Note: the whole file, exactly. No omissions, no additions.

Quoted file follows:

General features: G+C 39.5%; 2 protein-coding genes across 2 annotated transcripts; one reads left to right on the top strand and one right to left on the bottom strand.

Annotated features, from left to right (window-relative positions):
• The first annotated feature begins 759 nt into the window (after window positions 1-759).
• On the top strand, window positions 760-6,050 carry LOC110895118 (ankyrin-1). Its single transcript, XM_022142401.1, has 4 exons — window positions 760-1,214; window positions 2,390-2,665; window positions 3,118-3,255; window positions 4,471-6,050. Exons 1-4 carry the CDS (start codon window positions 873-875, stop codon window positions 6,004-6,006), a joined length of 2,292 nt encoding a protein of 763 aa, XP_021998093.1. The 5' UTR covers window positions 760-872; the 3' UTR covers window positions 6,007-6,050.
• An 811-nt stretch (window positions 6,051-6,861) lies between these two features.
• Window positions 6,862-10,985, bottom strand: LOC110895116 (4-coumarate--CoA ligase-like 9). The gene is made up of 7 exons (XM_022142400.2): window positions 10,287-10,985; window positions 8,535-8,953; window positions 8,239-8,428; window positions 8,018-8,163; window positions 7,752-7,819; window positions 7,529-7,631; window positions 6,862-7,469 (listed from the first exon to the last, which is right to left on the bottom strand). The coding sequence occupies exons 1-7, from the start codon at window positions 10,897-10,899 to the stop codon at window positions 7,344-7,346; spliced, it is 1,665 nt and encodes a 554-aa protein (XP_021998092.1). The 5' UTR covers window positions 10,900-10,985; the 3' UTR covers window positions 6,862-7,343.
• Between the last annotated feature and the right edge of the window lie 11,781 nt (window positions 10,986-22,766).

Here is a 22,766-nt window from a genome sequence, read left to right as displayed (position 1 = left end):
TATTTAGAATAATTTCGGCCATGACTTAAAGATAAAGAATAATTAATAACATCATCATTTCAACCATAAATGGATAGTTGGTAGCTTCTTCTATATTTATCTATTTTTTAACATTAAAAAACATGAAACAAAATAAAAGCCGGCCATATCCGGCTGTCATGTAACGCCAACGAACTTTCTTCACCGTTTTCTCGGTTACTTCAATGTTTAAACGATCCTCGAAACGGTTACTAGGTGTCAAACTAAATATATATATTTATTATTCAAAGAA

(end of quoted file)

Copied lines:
General features: G+C 39.5%; 2 protein-coding genes across 2 annotated transcripts; one reads left to right on the top strand and one right to left on the bottom strand.

Annotated features, from left to right (window-relative positions):
• The first annotated feature begins 759 nt into the window (after window positions 1-759).
• On the top strand, window positions 760-6,050 carry LOC110895118 (ankyrin-1). Its single transcript, XM_022142401.1, has 4 exons — window positions 760-1,214; window positions 2,390-2,665; window positions 3,118-3,255; window positions 4,471-6,050. Exons 1-4 carry the CDS (start codon window positions 873-875, stop codon window positions 6,004-6,006), a joined length of 2,292 nt encoding a protein of 763 aa, XP_021998093.1. The 5' UTR covers window positions 760-872; the 3' UTR covers window positions 6,007-6,050.
• An 811-nt stretch (window positions 6,051-6,861) lies between these two features.
• Window positions 6,862-10,985, bottom strand: LOC110895116 (4-coumarate--CoA ligase-like 9). The gene is made up of 7 exons (XM_022142400.2): window positions 10,287-10,985; window positions 8,535-8,953; window positions 8,239-8,428; window positions 8,018-8,163; window positions 7,752-7,819; window positions 7,529-7,631; window positions 6,862-7,469 (listed from the first exon to the last, which is right to left on the bottom strand). The coding sequence occupies exons 1-7, from the start codon at window positions 10,897-10,899 to the stop codon at window positions 7,344-7,346; spliced, it is 1,665 nt and encodes a 554-aa protein (XP_021998092.1). The 5' UTR covers window positions 10,900-10,985; the 3' UTR covers window positions 6,862-7,343.
• Between the last annotated feature and the right edge of the window lie 11,781 nt (window positions 10,986-22,766).

Here is a 22,766-nt window from a genome sequence, read left to right as displayed (position 1 = left end):
TATTTAGAATAATTTCGGCCATGACTTAAAGATAAAGAATAATTAATAACATCATCATTTCAACCATAAATGGATAGTTGGTAGCTTCTTCTATATTTATCTATTTTTTAACATTAAAAAACATGAAACAAAATAAAAGCCGGCCATATCCGGCTGTCATGTAACGCCAACGAACTTTCTTCACCGTTTTCTCGGTTACTTCAATGTTTAAACGATCCTCGAAACGGTTACTAGGTGTCAAACTAAATATATATATTTATTATTCAAAGAA